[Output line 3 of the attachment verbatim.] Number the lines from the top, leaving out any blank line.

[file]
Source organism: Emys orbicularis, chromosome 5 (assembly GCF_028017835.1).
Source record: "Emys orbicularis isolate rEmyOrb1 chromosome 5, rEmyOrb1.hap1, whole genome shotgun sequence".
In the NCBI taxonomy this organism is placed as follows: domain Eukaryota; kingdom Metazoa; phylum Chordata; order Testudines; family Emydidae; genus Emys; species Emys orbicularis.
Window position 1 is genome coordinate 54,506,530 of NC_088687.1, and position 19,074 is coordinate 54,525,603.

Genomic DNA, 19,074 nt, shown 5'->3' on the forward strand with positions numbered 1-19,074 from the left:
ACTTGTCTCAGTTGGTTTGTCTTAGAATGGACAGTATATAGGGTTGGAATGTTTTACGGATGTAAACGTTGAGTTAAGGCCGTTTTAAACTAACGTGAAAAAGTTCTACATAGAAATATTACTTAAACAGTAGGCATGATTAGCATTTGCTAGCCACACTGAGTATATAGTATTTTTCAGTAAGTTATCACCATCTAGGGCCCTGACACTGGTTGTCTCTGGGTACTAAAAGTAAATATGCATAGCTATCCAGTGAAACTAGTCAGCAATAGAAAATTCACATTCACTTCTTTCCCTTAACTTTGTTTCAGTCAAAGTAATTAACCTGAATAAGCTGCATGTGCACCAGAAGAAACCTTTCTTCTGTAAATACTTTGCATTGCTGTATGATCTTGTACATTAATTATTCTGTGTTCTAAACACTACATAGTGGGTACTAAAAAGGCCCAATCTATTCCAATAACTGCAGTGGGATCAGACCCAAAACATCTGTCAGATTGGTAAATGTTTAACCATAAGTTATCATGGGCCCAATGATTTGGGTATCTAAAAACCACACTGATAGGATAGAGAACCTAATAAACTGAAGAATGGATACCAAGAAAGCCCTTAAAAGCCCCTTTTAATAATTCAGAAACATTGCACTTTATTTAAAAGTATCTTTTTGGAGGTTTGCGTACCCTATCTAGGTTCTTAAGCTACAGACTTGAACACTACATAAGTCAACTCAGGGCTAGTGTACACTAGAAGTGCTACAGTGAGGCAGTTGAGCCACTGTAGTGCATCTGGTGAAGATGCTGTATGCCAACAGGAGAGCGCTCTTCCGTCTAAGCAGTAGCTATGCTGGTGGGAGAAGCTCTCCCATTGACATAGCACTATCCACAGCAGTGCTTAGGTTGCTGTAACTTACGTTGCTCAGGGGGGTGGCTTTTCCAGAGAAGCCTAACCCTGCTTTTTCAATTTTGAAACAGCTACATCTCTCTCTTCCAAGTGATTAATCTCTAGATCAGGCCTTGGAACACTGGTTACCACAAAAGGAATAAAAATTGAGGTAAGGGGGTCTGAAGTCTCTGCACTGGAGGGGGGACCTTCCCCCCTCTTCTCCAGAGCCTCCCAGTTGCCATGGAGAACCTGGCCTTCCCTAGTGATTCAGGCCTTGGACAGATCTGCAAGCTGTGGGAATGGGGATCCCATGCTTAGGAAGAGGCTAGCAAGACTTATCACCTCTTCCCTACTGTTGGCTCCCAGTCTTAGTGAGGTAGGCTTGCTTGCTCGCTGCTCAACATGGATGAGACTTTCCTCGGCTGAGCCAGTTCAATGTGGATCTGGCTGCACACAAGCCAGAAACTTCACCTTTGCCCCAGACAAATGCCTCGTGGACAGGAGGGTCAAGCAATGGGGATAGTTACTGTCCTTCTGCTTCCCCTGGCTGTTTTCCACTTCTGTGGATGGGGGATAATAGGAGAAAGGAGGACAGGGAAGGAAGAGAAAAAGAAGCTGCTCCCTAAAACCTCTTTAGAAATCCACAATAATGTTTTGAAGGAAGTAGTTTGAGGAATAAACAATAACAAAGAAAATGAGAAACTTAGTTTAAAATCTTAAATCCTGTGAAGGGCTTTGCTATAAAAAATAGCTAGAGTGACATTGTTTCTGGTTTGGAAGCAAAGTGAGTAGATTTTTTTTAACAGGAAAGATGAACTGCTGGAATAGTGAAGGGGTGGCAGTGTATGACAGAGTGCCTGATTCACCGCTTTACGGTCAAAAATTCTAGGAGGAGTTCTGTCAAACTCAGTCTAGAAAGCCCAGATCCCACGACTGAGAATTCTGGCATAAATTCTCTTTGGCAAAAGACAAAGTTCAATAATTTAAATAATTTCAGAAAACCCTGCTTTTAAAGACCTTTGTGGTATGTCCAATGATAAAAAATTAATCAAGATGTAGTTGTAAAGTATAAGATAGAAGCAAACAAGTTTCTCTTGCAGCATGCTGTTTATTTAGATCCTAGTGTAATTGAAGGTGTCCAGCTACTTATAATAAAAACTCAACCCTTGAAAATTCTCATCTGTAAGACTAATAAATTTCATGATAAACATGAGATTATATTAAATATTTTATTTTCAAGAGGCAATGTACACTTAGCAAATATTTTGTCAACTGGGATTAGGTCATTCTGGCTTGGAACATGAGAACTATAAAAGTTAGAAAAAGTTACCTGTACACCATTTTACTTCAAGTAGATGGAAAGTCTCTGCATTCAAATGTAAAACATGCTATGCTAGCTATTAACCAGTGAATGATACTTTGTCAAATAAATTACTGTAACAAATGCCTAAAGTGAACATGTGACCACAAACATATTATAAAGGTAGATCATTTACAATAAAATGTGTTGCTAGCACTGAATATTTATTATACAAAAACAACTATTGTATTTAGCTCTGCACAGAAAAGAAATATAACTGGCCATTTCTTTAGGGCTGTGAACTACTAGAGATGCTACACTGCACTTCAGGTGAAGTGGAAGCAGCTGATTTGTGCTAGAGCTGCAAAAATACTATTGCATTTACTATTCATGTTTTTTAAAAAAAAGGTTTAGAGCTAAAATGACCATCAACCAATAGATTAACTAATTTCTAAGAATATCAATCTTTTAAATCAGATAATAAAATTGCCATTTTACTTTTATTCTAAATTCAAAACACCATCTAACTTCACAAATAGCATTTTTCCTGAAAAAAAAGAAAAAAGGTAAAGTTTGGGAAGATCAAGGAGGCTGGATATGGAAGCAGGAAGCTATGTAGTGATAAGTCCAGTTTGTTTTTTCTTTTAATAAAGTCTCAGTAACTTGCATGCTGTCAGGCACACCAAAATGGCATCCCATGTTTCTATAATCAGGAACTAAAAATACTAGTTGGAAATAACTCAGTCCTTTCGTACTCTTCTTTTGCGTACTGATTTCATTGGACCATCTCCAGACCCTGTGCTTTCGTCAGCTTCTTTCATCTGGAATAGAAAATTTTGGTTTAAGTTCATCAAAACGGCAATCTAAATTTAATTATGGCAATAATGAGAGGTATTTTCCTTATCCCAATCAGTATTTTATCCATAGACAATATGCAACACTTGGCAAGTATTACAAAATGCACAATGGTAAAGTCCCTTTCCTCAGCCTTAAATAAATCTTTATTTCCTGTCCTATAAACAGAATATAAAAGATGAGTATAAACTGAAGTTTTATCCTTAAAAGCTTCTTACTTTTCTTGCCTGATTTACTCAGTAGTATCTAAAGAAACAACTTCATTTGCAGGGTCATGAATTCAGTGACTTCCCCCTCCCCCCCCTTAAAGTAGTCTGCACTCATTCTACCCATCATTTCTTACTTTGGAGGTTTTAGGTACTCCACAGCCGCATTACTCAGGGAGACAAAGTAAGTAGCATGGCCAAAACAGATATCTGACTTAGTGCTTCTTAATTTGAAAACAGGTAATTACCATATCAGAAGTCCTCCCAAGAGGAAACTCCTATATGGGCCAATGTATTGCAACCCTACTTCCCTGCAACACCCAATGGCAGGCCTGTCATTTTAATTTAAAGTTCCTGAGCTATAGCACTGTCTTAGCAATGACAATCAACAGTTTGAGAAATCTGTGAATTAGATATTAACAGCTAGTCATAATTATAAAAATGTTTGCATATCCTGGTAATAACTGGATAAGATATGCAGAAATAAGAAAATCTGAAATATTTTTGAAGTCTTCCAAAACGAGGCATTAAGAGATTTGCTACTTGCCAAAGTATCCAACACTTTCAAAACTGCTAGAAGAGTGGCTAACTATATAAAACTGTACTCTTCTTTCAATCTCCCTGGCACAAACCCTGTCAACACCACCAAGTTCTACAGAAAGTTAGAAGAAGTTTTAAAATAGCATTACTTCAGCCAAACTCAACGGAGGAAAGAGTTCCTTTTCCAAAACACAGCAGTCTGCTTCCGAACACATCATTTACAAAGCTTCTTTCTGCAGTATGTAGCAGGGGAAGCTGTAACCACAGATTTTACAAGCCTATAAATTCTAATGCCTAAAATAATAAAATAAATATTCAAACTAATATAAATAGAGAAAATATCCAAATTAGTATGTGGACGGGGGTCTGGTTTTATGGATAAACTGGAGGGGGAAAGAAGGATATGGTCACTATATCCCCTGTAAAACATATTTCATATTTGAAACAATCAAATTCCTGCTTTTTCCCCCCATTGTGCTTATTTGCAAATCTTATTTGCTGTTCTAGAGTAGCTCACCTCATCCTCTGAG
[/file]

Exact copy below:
In the NCBI taxonomy this organism is placed as follows: domain Eukaryota; kingdom Metazoa; phylum Chordata; order Testudines; family Emydidae; genus Emys; species Emys orbicularis.